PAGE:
Leeds: A tale of two cities?

“Leeds is a two-tier city – and south Leeds is being left behind.”

That was an off-the-cuff comment from one south Leeds resident as local councillors last night discussed a report which highlighted health issues in the area.

The report showed that in most parts of Beeston Hill, Holbeck, Cottingley, Hunslet, Middleton and Belle Isle have an average life expectancy of  between 74-77.5 years, much lower than more affluent parts of the city such as Horsforth, Alwoodley and Wetherby which average 82-83.6 years.

Members of the council’s inner south area committee heard that with the exception of  the Beeston’s Parkside and Cross Flatts areas all areas of inner south Leeds have higher mortality rates than that of Leeds overall, with a wide variety of issues affecting residents and their wellbeing. The council report said tackling cancers and lung disease and health inequalities were a priority and added:

“The health and wellbeing of the population within the inner south area committee boundaries is widely variable. Just over 20% of the population of inner south live in the 10% most deprived areas nationally and a similar proportion … live in the least deprived areas. This means that 56% of theLeeds deprived population live in this area. It indicates the size of the challenge, given the most deprived populations experience the highest levels of ill-health and death and also live unhealthy lifestyles.”

Headlines include:

  • City centre, Thwaite Gate and Hunslet has the highest premature death rates for men and women combined – for men this is over twice the Leeds average, with cancers the main cause of death for females and circulatory disease for men. High levels of smoking and obesity are also flagged up. The report says this is despite over 70% of the population being students and young people ‘living well’.
  • Middleton and the Westwoods have the highest prevalence of heart disease and obesity in the inner south area, and the second highest prevalence of smoking.
  • Holbeck has the highest levels in inner south of hospital admission related to or caused by alcohol
  • Belle Isle North has the highest recording of  lung disease in the area. Poverty and smoking were main factors. It has higher obesity rates than the rest of the city.
  • In Cottingley, the report suggests 77% of the population will suffer with future health problems and pints to higher than average problems with arthritis, asthma, high blood pressure, heart attacks and depression.
  • Beeston Hill has the highest level of diabetes and the premature death rate for cancers in women is higher than the Leeds average.

The full report can be found here under item 9. A copy of last night’s presentation is below:

[scribd id=81043684 key=key-28m33yz9okeg74gwze78 mode=list]

The need for better services, early treatment, better access to services, encouraging people to live healthier lifestyles and tackling issues such as unemployment, income, education and better quality housing were priorities raised at the meeting.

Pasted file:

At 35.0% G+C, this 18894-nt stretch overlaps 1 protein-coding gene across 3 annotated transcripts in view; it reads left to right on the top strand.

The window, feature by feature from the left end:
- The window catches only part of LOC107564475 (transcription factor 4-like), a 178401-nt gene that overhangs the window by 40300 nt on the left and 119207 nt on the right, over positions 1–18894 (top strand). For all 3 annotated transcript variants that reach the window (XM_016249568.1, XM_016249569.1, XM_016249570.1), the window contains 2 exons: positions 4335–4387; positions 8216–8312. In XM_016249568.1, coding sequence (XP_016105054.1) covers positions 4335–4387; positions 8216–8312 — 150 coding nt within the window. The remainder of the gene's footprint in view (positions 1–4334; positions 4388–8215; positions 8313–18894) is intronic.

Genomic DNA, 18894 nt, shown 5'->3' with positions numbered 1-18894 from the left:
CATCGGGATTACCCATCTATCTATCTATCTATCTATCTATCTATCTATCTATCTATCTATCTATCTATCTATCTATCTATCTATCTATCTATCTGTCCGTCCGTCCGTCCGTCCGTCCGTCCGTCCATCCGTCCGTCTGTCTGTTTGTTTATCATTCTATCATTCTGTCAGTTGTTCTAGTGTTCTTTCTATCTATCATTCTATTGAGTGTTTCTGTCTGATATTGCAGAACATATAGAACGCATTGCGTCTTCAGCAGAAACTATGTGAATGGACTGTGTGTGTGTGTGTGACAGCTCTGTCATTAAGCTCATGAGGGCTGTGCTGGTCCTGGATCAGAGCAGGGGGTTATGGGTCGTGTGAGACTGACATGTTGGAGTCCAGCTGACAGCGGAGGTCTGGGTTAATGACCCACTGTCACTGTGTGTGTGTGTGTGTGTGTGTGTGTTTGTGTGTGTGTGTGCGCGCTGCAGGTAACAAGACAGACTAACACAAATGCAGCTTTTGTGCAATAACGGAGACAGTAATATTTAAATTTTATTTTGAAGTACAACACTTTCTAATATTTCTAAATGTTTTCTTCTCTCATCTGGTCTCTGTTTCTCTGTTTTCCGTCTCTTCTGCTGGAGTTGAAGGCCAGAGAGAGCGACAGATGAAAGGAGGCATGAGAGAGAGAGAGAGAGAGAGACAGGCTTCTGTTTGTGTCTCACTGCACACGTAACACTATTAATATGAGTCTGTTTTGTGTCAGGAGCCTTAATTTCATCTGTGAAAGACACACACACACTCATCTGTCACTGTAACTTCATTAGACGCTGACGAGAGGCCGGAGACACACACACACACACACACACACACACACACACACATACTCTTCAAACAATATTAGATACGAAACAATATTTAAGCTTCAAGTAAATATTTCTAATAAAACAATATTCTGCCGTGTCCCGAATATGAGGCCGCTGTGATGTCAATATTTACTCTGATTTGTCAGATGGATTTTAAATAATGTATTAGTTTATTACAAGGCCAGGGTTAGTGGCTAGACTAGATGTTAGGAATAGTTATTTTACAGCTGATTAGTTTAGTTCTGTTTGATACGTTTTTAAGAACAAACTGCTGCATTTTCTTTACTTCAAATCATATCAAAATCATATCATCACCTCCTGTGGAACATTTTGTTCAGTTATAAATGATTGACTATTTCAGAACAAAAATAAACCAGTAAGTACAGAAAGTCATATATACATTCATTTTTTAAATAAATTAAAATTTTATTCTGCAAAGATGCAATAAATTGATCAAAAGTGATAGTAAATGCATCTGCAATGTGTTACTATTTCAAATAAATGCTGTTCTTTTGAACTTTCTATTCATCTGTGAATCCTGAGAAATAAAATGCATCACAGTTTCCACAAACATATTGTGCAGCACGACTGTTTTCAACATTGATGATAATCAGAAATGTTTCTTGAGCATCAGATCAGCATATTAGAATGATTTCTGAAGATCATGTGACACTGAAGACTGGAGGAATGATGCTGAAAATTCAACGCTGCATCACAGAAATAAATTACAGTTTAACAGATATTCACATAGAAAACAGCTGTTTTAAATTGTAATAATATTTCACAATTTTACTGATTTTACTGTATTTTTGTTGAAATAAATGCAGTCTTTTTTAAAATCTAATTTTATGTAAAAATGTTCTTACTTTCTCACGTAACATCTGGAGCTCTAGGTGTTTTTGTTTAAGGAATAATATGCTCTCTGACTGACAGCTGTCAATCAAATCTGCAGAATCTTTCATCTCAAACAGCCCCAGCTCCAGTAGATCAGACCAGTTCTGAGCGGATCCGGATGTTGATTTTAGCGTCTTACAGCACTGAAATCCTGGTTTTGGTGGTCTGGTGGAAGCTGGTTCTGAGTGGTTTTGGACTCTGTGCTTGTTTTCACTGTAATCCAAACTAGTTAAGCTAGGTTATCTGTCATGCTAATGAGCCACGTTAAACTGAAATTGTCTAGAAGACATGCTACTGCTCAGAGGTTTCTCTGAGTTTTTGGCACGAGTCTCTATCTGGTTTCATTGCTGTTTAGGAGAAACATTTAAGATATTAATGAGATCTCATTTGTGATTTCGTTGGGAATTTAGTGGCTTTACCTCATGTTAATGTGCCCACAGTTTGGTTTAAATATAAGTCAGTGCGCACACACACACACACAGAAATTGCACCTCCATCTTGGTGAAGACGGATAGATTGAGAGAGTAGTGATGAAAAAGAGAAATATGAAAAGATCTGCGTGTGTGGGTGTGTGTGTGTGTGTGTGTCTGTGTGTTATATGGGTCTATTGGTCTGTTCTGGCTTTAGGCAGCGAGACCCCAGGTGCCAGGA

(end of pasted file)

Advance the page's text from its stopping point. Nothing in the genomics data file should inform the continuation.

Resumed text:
Councillors agreed there was a need to put local health at the heart of local government.

Councillor Geoff Driver said the impact of ‘horrendous’ vehicle exhaust fumes on people’s health ought to be looked at as a priority. He said:

“We have a major motorway [cutting through South Leeds] and generally high volumes of traffic and we need to have a look at how lung disease is related to all that. Motoring directly affects the residential areas of south Leeds.

“I do believe that smoking and eating the wrong type of food are serious problems that cause a lot of the statistics we have here, but environment is a major factor which doesn’t seem to be flagged up in this report. We need to be addressing these issues and not allowing more ‘skyways’ to cause problems. We need to look at the accumulative effect on residents.”

Meeting chairman councillor Angela Gabriel added:

“In Holbeck, the motorway is at the bottom of people’s streets. Nothing’s ever been done to screen the houses off – they are open to [the pollution].”

One resident said that the statistics would seem to back campaigner’s calls to reopen South Leeds Sports Centre, which closed in November 2010.

Beeston and Holbeck councillor Adam Ogilvie, who’s also the executive member for leisure, acknowledged the point and said:

“I had a conversation with [council leader] Keith Wakefield and said the figures reiterated the need for sports centres, and he agreed but we have a problem with funding and the other problem was that people weren’t using the facilities.”

Cllr Ogilvie added that the overall  issues need to be addressed by all council departments, including leisure and highways, and not just health. “It is all connected and we need to make sure we respond to that as a council as a whole.”

City and Hunslet councillor Elizabeth Nash criticised the government’s decision to axe free swimming for children and pensioners as part of national cost-saving measures. She also said having a mobile health unit which people are invited to come to could help in some cases.

Cllr Gabriel pointed to issues with the high number of unhealthy hot food takeaways onDewsbury Road. She said:

“There are over 30 such takeaways inDewsbury Roadalone which encourages people to eat cheaply and unhealthily. Planning legislation makes it very very hard for us [as a council] to refuse their applications.

“If we do take a stand an independent planning inspector would just approve it as he wouldn’t take into account health and the area in general. This is the sort of thing that needs addressing.”

Cllr Driver said more effort needed to be put into educating children and young families ‘if we’re going to break the cycle’.

The  inner south area committee meeting was held at Tenants Hall Enterprise Centre in Middleton.